to begin one second before the new year. Checking 10 sequence ids across 20 server 
ids requires 200 id checks for each millisecond of timeline data. This requires two api 
calls are necessary to scan each millisecond of data. With a limit of 1,200 API calls per 
15 minutes, 600 milliseconds of timeline data can be captured every 15 minutes. Here is 
the frequency of tweets captured each second using this technique: 
 
(​Author Note​: I’m still collecting this data. Any seconds listed are complete.I will add more data as it 
becomes available. Each sample below is one complete second. This should represent between 
95%-99% of the full firehose. Times below are in UTC -- Tokyo is +9 GMT) 
 
Tweets Time Period 
  9,568 Mon Dec 31 14:59:59 +0000 2018 
19,339 Mon Dec 31 15:00:00 +0000 2018 
30,478 Mon Dec 31 15:00:01 +0000 2018 
33,919 Mon Dec 31 15:00:02 +0000 2018 
33,422 Mon Dec 31 15:00:03 +0000 2018 
26,623 Mon Dec 31 15:00:04 +0000 2018 
22,286 Mon Dec 31 15:00:05 +0000 2018 
17,009 Mon Dec 31 15:00:06 +0000 2018 
18,347 Mon Dec 31 15:00:07 +0000 2018 
17,079 Mon Dec 31 15:00:08 +0000 2018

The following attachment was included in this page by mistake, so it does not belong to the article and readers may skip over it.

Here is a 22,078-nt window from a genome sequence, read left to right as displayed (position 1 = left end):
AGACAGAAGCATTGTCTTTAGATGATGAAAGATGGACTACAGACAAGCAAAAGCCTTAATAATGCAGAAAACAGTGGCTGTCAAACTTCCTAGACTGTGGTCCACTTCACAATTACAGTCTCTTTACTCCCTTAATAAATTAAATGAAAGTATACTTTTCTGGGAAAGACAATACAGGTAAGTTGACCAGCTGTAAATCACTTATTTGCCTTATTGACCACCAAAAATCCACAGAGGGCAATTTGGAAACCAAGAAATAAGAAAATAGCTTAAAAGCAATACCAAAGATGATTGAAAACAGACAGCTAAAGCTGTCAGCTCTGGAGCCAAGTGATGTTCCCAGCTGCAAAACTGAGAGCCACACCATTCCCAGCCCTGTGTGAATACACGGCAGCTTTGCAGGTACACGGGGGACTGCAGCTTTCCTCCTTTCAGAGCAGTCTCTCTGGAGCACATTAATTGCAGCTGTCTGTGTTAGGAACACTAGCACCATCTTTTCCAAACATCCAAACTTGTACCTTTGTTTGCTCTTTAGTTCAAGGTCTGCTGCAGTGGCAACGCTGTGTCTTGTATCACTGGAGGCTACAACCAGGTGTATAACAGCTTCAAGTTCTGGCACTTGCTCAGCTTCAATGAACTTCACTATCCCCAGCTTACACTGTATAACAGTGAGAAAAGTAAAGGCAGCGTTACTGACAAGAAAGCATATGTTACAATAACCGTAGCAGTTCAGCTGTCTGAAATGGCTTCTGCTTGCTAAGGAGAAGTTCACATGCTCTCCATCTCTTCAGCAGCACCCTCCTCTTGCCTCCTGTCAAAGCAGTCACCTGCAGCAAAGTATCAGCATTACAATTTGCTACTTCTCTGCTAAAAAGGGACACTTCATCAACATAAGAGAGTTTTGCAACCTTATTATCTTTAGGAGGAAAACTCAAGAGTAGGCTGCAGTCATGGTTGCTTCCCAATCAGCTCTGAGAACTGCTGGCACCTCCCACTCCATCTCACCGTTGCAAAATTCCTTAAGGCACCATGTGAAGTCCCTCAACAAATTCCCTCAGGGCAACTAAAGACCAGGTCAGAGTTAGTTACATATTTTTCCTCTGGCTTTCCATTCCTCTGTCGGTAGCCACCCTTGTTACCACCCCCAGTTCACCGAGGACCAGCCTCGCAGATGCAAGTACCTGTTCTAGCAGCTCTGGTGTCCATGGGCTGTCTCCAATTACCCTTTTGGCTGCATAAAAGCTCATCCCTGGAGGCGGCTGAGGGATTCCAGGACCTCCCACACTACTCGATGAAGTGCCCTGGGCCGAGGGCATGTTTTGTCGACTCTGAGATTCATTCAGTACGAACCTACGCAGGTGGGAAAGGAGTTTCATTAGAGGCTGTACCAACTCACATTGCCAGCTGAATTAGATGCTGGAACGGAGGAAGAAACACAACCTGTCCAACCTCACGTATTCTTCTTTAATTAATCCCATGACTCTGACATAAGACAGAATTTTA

15,988 Mon Dec 31 15:00:09 +0000 2018 
15,714 Mon Dec 31 15:00:10 +0000 2018 
15,961 Mon Dec 31 15:00:11 +0000 2018 
15,639 Mon Dec 31 15:00:12 +0000 2018 
 
 
Another example of ingesting timeline data during a major event  
New Year’s Day in NYC 
 
Using the same methodology that was used to capture tweets during new year’s day in 
Tokyo, I changed the time period to capture tweets for new year’s day in New York City. 
I scanned 10 sequence ids after running a prescan to determine which machine ids 
were in play during this time period. These were the following machine ids that were 
active: 
 
 
332, 375, 325, 350, 347, 376, 365, 361, 336, 333, 372, 362, 327, 342, 382, 381, 326, 335, 364, 363 
 
New York City is GTM -5 during this time. There is a large difference in the volume of 
tweets between these two events. Below is the data for each second during the New 
Year’s event in NYC. 
 
Tweets Time Period 
  3,367 Tue Jan 01 04:59:59 +0000 2019 
5,921 Tue Jan 01 05:00:00 +0000 2019 
4,884 Tue Jan 01 05:00:01 +0000 2019 
5,027 Tue Jan 01 05:00:02 +0000 2019 
4,851 Tue Jan 01 05:00:03 +0000 2019 
4,779 Tue Jan 01 05:00:04 +0000 2019 
4,680 Tue Jan 01 05:00:05 +0000 2019 
4,499 Tue Jan 01 05:00:06 +0000 2019 
4,411 Tue Jan 01 05:00:07 +0000 2019 
4,380 Tue Jan 01 05:00:08 +0000 2019 
4,314 Tue Jan 01 05:00:09 +0000 2019 
4,261 Tue Jan 01 05:00:10 +0000 2019 
4,382 Tue Jan 01 05:00:11 +0000 2019 
4,257 Tue Jan 01 05:00:12 +0000 2019